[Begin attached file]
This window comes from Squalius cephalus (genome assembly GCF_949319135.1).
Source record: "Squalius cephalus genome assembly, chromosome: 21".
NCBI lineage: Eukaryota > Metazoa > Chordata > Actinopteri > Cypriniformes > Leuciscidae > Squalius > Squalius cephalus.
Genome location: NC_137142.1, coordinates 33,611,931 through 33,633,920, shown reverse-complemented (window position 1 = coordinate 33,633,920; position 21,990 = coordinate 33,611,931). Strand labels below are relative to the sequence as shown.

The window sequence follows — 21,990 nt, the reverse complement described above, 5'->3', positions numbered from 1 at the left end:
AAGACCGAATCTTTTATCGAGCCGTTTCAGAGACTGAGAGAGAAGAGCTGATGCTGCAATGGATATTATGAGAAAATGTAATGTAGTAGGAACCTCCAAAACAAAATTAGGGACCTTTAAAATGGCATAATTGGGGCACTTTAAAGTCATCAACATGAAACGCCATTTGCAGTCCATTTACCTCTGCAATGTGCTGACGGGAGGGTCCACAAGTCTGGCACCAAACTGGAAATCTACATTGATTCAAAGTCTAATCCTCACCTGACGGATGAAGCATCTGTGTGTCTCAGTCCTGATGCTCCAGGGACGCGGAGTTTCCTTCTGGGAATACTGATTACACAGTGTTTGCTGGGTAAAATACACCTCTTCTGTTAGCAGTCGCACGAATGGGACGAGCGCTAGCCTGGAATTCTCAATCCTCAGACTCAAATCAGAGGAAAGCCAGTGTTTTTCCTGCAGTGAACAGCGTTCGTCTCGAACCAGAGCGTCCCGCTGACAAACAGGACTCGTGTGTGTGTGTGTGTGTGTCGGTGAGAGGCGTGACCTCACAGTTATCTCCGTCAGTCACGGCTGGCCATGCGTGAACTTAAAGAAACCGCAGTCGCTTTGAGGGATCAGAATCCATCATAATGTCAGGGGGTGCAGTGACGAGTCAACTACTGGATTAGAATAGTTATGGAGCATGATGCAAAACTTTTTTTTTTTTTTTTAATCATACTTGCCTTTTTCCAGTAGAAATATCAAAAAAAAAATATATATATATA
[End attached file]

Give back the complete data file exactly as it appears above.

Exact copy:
This window comes from Squalius cephalus (genome assembly GCF_949319135.1).
Source record: "Squalius cephalus genome assembly, chromosome: 21".
NCBI lineage: Eukaryota > Metazoa > Chordata > Actinopteri > Cypriniformes > Leuciscidae > Squalius > Squalius cephalus.
Genome location: NC_137142.1, coordinates 33,611,931 through 33,633,920, shown reverse-complemented (window position 1 = coordinate 33,633,920; position 21,990 = coordinate 33,611,931). Strand labels below are relative to the sequence as shown.

The window sequence follows — 21,990 nt, the reverse complement described above, 5'->3', positions numbered from 1 at the left end:
AAGACCGAATCTTTTATCGAGCCGTTTCAGAGACTGAGAGAGAAGAGCTGATGCTGCAATGGATATTATGAGAAAATGTAATGTAGTAGGAACCTCCAAAACAAAATTAGGGACCTTTAAAATGGCATAATTGGGGCACTTTAAAGTCATCAACATGAAACGCCATTTGCAGTCCATTTACCTCTGCAATGTGCTGACGGGAGGGTCCACAAGTCTGGCACCAAACTGGAAATCTACATTGATTCAAAGTCTAATCCTCACCTGACGGATGAAGCATCTGTGTGTCTCAGTCCTGATGCTCCAGGGACGCGGAGTTTCCTTCTGGGAATACTGATTACACAGTGTTTGCTGGGTAAAATACACCTCTTCTGTTAGCAGTCGCACGAATGGGACGAGCGCTAGCCTGGAATTCTCAATCCTCAGACTCAAATCAGAGGAAAGCCAGTGTTTTTCCTGCAGTGAACAGCGTTCGTCTCGAACCAGAGCGTCCCGCTGACAAACAGGACTCGTGTGTGTGTGTGTGTGTGTCGGTGAGAGGCGTGACCTCACAGTTATCTCCGTCAGTCACGGCTGGCCATGCGTGAACTTAAAGAAACCGCAGTCGCTTTGAGGGATCAGAATCCATCATAATGTCAGGGGGTGCAGTGACGAGTCAACTACTGGATTAGAATAGTTATGGAGCATGATGCAAAACTTTTTTTTTTTTTTTTAATCATACTTGCCTTTTTCCAGTAGAAATATCAAAAAAAAAATATATATATATA